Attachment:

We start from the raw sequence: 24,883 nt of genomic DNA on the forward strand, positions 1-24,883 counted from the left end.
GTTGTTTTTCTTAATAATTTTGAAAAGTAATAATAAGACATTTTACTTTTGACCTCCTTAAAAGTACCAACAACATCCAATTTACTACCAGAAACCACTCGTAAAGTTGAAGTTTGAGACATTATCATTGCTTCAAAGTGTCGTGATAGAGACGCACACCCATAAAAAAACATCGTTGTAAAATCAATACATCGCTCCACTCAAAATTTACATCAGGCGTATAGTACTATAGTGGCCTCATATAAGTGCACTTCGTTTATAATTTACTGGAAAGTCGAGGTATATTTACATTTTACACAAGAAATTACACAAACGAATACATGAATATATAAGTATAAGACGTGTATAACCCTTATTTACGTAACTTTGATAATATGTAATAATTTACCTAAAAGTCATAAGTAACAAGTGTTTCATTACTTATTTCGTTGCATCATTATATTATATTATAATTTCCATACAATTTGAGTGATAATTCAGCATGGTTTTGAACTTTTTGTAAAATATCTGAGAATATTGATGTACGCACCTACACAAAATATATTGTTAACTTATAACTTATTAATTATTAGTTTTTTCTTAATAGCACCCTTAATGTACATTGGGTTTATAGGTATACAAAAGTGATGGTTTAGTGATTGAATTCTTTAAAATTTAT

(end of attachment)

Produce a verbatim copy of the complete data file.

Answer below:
We start from the raw sequence: 24,883 nt of genomic DNA on the forward strand, positions 1-24,883 counted from the left end.
GTTGTTTTTCTTAATAATTTTGAAAAGTAATAATAAGACATTTTACTTTTGACCTCCTTAAAAGTACCAACAACATCCAATTTACTACCAGAAACCACTCGTAAAGTTGAAGTTTGAGACATTATCATTGCTTCAAAGTGTCGTGATAGAGACGCACACCCATAAAAAAACATCGTTGTAAAATCAATACATCGCTCCACTCAAAATTTACATCAGGCGTATAGTACTATAGTGGCCTCATATAAGTGCACTTCGTTTATAATTTACTGGAAAGTCGAGGTATATTTACATTTTACACAAGAAATTACACAAACGAATACATGAATATATAAGTATAAGACGTGTATAACCCTTATTTACGTAACTTTGATAATATGTAATAATTTACCTAAAAGTCATAAGTAACAAGTGTTTCATTACTTATTTCGTTGCATCATTATATTATATTATAATTTCCATACAATTTGAGTGATAATTCAGCATGGTTTTGAACTTTTTGTAAAATATCTGAGAATATTGATGTACGCACCTACACAAAATATATTGTTAACTTATAACTTATTAATTATTAGTTTTTTCTTAATAGCACCCTTAATGTACATTGGGTTTATAGGTATACAAAAGTGATGGTTTAGTGATTGAATTCTTTAAAATTTAT